To educate its membership upon sociological industrial and economic questions. Very many of the unions have regular night schools, where the writings of Henry George, Edward Bellamy and other standard authors are taken up chapter by chapter and discussed in a capable and intelligent manner.

Given George's support by the Knights in NYC, it's likely a similar program was instituted there as well.

The early progressives even engaged in debates, regarding "Henry George or Edward Bellamy". "The Dawn" was published by W.D.P. Bliss, who would later publish The American Fabian.

Even with any controversies that existed because of his ideas, Henry George had a big impact upon the thought of Americans in his day. Even Richard Ely,(one of NRO's Four Horsemen of Progressivism) who was not particularly a fan of George's proposals, wrote the following in his book "Social Aspects of Christianity: And Other Essays": (page 143)

We have also the movement instituted by Henry George, designed to modify a fundamental economic institution, private property in land, and Henry George's name within ten years has become a household word in America, Europe, and Australia, and is not unknown in Asia and Africa.

It is sometimes foolishly asserted by ignorant people that these social and economic movements are not American, but essentially foreign. This is absurd. They are, as pointed out, cosmopolitan, and not national at all, and take them all together it may be doubted whether any country has contributed so much to these social movements as the United States. From every land the wage earning classes are looking to America for inspiration and direction.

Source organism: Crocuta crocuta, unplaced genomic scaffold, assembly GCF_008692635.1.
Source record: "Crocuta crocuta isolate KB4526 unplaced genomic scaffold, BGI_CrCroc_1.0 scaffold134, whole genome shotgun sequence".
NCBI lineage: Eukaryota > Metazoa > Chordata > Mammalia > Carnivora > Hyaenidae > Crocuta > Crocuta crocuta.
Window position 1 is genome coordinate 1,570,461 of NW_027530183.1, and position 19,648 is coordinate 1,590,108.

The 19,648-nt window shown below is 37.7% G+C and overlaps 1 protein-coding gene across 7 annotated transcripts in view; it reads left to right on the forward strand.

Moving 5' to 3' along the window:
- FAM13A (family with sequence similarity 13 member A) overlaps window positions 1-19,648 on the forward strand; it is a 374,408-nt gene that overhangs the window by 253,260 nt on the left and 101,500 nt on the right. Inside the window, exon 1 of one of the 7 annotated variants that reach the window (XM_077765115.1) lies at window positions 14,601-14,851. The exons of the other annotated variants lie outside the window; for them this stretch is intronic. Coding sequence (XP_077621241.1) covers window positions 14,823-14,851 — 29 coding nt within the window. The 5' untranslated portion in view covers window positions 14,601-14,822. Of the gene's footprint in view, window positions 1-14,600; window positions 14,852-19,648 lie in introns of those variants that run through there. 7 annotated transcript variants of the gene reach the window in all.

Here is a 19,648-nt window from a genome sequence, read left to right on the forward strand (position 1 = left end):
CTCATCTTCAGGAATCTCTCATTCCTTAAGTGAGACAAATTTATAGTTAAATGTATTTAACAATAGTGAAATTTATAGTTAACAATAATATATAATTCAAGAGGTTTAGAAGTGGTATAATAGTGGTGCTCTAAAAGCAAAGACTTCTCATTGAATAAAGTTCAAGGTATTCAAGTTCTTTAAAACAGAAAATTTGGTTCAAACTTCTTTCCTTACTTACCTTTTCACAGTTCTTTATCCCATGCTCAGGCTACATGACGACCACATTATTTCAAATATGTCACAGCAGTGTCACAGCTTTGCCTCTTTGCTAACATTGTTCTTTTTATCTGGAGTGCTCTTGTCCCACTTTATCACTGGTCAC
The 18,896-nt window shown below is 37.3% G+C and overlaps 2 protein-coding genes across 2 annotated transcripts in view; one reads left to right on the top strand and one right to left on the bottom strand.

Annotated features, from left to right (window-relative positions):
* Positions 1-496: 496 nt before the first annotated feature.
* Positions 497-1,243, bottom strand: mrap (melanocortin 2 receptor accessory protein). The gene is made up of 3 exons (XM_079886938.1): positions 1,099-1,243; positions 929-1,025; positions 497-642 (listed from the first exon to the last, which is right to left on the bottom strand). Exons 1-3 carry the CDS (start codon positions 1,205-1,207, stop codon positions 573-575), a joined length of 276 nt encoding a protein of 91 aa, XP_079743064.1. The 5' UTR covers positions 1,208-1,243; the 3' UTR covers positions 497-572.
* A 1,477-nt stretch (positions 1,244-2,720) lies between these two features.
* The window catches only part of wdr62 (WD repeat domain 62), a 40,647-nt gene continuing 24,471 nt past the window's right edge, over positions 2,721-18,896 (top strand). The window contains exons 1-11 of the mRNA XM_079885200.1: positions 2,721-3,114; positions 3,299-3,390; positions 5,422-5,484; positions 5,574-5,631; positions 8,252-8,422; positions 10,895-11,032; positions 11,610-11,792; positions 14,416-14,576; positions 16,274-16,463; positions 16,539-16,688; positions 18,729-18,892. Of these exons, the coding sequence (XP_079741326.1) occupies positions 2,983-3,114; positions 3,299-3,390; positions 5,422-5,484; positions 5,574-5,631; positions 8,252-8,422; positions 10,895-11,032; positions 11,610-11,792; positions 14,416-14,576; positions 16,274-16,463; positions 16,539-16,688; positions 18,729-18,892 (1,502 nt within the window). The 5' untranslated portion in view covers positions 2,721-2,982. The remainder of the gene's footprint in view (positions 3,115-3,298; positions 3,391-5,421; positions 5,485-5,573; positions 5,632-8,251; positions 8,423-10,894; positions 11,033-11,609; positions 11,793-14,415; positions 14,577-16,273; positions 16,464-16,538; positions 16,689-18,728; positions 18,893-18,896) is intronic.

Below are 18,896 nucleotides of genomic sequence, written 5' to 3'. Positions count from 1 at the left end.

Friday, August 17, 2012

Henry George: We must make land common property - inch by inch

In "Progress and Poverty" (1879) on page 295, Henry George wrote the following:
We have traced the unequal distribution of wealth which is the curse and menace of modern civilization to the institution of private property in land. We have seen that so long as this institution exists no increase in productive power can permanently benefit the masses; but, on the contrary, must tend still further to depress their condition. We have examined all the remedies, short of the abolition of private property in land, which are currently relied on or proposed for the relief of poverty and the better distribution of wealth, and have found them all inefficacious or impracticable.

There is but one way to remove an evil—and that is to remove its cause. Poverty deepens as wealth increases, and wages are forced down while productive power grows, because land, which is the source of all wealth and the field of all labor, is monopolized. To extirpate poverty, to make wages what justice commands they should be, the full earnings of the laborer, we must therefore substitute for the individual ownership of land a common ownership. Nothing else will go to the cause of the evil—in nothing else is there the slightest hope.

This, then, is the remedy for the unjust and unequal distribution of wealth apparent in modern civilization, and for all the evils which flow from it:

We must make land common property.